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2016 Rewind – July: Citizens voice concerns

POWELLSVILLE – A group of some 30 Powellsville residents attended the Town Council meeting here July 5 and voiced their concerns over proposed increases in two of the town’s three main utilities services.

At their June 27 meeting the Council approved their 2016-17 fiscal budget, one calling for a nine-cent property tax increase (24 cents to 33 cents) and a reduction of the town’s trash pick-up from weekly to bi-weekly.

Within the town’s Enterprise Fund budget was a water rate increase from $20 to $30 monthly and a sewer rate increase from $32 to $45 monthly for in-town customers. Water and sewer rates for customers who reside outside the Powellsville town limits and use those utilities would also be higher.

As with all proposed budgets, prior to a vote a public hearing is held, but no residents attended to comment at the June 27 meeting.

That was not the case on July 5. Most of the remarks directed at the town board and Mayor Thomas Asbell centered on the rate increases and the garbage collection cutback.

“We’re proud of the town,” said longtime resident Becky Carter. “But after Friday, I’m not so proud; and this group assembled here today tells you we’re not so proud.”

Carter called the bi-weekly garbage collection plan ‘ridiculous’. She went on to voice opposition to the late notice given residents on the changes.

“It didn’t give us much time to get ready, but we did get ready,” she protested.  “I haven’t heard one word about changing the garbage; but it’s one of the nicest things we have in this town. If we were to bring our garbage and put it here in front of Town Hall, it’s not going to be a beautiful town.”

Carter called for the Council to return to weekly garbage collections.

Asbell said he was unsure if trash collections would return to weekly pick-ups, but that he and Council would approach independent contractor Coleman Holley with the request.

The next wave of comments was townspeople concerns with the other rate increases: water and sewer.

“I want to know why my water bill went up $23 a month,” Diane Castelloe asked. “I can understand a dollar increase.  You have people in this town on fixed incomes who cannot afford this big increase.”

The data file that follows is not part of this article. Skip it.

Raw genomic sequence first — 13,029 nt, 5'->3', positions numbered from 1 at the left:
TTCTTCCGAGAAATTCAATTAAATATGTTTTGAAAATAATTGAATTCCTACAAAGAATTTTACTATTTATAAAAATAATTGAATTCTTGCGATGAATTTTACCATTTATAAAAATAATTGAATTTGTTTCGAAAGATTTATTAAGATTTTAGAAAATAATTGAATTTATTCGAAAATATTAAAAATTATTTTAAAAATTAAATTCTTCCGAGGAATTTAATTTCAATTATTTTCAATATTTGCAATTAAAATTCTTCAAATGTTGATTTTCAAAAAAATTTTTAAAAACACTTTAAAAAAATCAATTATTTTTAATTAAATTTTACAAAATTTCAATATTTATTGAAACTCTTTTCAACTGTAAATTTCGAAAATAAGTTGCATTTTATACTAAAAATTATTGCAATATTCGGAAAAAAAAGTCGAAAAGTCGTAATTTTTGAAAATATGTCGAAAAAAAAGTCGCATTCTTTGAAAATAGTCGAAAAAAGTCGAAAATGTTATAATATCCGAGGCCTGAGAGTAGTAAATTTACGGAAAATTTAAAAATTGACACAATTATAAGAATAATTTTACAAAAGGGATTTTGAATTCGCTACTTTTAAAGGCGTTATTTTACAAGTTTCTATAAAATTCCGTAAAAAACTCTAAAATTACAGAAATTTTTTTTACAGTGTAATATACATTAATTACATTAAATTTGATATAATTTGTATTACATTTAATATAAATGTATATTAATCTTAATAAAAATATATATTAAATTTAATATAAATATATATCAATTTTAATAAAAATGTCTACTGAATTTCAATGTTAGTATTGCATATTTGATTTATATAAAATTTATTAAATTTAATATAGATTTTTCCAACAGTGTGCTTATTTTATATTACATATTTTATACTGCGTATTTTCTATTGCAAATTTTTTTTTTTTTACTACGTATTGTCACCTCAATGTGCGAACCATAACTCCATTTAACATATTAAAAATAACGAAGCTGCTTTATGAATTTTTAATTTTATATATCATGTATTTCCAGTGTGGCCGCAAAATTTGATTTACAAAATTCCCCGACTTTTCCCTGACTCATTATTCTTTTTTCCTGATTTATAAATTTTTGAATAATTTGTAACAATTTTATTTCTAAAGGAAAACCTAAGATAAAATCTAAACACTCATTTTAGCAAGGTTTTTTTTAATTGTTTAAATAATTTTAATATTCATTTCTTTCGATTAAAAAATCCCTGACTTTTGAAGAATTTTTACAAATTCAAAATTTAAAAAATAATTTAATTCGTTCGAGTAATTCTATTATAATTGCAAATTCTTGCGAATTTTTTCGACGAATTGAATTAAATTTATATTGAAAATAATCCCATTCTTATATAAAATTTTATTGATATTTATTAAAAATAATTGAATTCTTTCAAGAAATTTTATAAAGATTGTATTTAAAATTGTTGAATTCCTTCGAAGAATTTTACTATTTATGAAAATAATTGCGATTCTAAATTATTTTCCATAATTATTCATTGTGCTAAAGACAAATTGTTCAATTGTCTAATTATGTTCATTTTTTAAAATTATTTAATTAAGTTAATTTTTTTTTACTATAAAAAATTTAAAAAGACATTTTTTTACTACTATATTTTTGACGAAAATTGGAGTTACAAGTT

“Why are you charging those of us a little further down the street (NC Hwy 42) more than you are the ones in Powellsville,” reasoned Estelle Simons. “It’s all the same system; you should be charging us less.” 

“We can understand some of the increase because of the sewage,” said Mattie Watford. “But we never could find out (about) the increase, and we were then slapped with $60.”

“Is there a way we can petition and make this go away,” asked Beth Demery. “What action can we take to go against this?”

Councilman Carlyle Hoggard said despite passing the budget, it could be amended.  He said there was a deadline for Powellsville – as there is with all municipalities – to have their budgets in to Raleigh by the end of the fiscal year (June 30).

“I feel your pain,” Hoggard stated. “That’s what we’re here for. We knew the public was going to be angry with us, but a lot of this fell in our laps. This budget has been sent in, but it can be amended; and amended more than once.”

Councilman James Peele stressed the importance of submitting the town’s budget to the North Carolina League of Municipalities in the state capital.

“We could lose state funding,” Peele said. “We wouldn’t have been compliant; we wouldn’t have been able to pay (our) bills.”

Peele and Hoggard revealed repairs to Pump #2 at the town’s deep well – an unexpected expense – had cost the town $38,000.

Gerald Waters asked about the Town of Ahoskie’s increase to take Powellsville’s sewage.

“The agreement was we pay them $30,030 a year,” said Asbell. “This put us in great shape; but today we’re now paying them $60,000 – they have doubled what they’re charging us. They were going up before we added the 64 more people to the system.”

Asbell said the interlocal agreement with Ahoskie was originally for 750,000 gallons (sewage) per month covering 15 years of maintenance.

“We budgeted $50,000 to Ahoskie to accept our wastewater,” said Hoggard. “We went in the hole $9,189; and they just went up (in the fees fees charged to Powellsville).”

Hoggard did note that the town’s system could also be taken over by Bertie County, but he warned it would be at greater expense. “And then we would have no control over it,” he cautioned.

“I could probably afford (the increase) a month,” said Waters. “But I’m concerned about the elderly, because 99 percent of Powellsville probably can’t.”

“You’ve got two choices,” said Kent Williams, who lives outside the town limits. “Either you raise the rates, or you’re spending the town’s money somewhere else. Soon it’ll be raise the rates, or annex.”

Alfreida Jordan reminded the Council to not go back on their word to try and fix the trash problem and to amend the budget.

“I can take trash to the dump (in Rosemead),” Jordan said. “But there are a lot of people who don’t have that convenience, or their health won’t allow them to do it; just be fair to everybody.”

Afterwards, the Council went into their regular session where they proposed adjustments to the town budget and these changes to the water/sewer and trash rates:

In-town Powellsville residents would pay $75/month ($30-water, $37-sewer, $8-garbage);

Beyond the town limits residents would pay $80/month

($35-water, $37-sewer, $8-garbage); and

Residents out-of-town water only: $35/month.